The men for their part wore the skin also at first as beng-
tang. But at the coming of the cotton they began to use the woven
cloth to make the bengtang. Later on they 1sed wando; that was
It was in the last 50 60 years that the Hausa and the
Kanuri people started to trade in the area. They came on camel-
back and donkeys; also horses. They came with a lot of things
like clothes, ornaments for women, salt and other things. Dur-
ing those times there was no money so the people traded in ex-
change. They may give out their articles and the Bura people
would give them groundnuts or pepper, beans, or cotton wool. They
did not have scales also to weigh things but did everything among
themselves peacefully. The traders and their customers were
very honest to one another. They never cheated anyone although
they could not hear each other's languages. One would put down
his or her articles and when someone came and showed him or her
what he or she had for the article the owner would get it and
the person would carry the thing away. But if the quantity of
the thing was not as required the owner would nod his head or
shrug his shoulder in disagreement and the person would either
increase his own if he really wanted the article or he may decide
to leave it. That was how they traded in those days. There was
not much bargaining because of the language difficulties.
Today many people go to the market to cheat people and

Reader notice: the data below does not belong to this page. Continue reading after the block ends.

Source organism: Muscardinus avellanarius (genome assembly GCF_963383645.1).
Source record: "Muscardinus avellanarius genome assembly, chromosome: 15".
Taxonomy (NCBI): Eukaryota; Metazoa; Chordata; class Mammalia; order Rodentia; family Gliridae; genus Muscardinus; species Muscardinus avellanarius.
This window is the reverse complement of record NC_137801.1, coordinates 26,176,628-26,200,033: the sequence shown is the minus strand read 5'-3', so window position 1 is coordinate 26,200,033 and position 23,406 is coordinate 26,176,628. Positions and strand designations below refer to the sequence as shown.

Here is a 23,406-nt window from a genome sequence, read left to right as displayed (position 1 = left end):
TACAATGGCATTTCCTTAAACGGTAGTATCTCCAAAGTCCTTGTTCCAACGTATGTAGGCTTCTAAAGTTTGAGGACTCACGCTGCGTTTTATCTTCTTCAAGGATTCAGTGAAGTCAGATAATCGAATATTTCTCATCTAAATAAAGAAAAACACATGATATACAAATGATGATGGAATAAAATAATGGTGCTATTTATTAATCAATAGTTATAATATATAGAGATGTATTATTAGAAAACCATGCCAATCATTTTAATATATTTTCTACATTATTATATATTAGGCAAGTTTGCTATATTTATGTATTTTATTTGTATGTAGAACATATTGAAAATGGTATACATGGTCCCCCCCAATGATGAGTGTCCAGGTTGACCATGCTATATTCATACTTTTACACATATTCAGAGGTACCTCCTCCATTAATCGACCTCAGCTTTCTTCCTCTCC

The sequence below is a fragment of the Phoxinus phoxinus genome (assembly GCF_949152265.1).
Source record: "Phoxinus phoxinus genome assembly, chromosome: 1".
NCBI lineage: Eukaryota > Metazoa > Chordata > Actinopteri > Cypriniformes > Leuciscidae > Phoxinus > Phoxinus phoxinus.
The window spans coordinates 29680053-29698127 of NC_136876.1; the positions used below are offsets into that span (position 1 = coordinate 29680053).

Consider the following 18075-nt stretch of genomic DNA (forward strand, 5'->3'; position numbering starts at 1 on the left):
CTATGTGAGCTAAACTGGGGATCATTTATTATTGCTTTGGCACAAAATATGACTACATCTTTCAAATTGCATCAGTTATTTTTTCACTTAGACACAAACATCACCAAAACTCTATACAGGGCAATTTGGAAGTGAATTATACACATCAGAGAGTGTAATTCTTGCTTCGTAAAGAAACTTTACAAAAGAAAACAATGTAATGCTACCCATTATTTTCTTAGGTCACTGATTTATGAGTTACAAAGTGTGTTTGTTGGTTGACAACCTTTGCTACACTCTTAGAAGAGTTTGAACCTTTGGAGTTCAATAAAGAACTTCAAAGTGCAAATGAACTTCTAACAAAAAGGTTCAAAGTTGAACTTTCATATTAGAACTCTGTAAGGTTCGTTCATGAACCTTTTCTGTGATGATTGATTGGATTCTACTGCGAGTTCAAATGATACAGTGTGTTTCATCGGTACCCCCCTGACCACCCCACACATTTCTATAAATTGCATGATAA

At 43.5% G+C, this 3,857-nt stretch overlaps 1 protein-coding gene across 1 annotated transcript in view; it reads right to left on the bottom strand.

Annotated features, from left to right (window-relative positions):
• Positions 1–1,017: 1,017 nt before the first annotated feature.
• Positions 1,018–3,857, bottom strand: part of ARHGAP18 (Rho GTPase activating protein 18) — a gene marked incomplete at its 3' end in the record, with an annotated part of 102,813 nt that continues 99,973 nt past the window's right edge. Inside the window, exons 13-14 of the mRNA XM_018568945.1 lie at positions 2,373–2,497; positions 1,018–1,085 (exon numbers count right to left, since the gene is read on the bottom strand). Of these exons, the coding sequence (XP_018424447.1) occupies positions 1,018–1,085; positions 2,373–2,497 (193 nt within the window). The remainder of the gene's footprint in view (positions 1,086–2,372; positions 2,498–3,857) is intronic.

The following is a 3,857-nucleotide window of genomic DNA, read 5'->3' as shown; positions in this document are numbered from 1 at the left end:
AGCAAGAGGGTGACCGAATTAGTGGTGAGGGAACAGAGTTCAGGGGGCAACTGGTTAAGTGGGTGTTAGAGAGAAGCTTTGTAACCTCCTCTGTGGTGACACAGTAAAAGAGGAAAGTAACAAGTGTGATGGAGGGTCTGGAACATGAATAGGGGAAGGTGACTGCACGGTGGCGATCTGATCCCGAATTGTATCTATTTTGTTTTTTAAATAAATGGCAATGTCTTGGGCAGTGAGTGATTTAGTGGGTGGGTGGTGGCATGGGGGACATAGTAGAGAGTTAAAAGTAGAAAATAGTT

nothing else. That is why the government is trying to set up
committees to check up for the right sales that the people do in
the markets and in their shops. The price control board is work-
ing very strongly against those that cheat people through selling
things at different prices from what is supposed to be sold.
Many traders today are being punished or fined by the price control
boards when they cheat people and they are caught. The fines
used to be heavy so that it may teach others lessons.
For the tribal and hair style refer back to pp.69 and 70,
typed pp. 48 and 49. The marks and hair styles were changed
with time and today not many people are doing any of them, more
especially those that are in towns and schools. Which means the
customs are dying out.
There were six different ways of marriage in Bura area which
began from the beginning of the Bura tribe to this present day.
The first one was the marriage of which when a man went some-
where in which he met a woman was giving birth, and if the baby
was a girl he would take a leaf and throw it through the door
to the woman and the girl would marry nobody else. Everyone
would start to call her the man's wife. If the man was old al-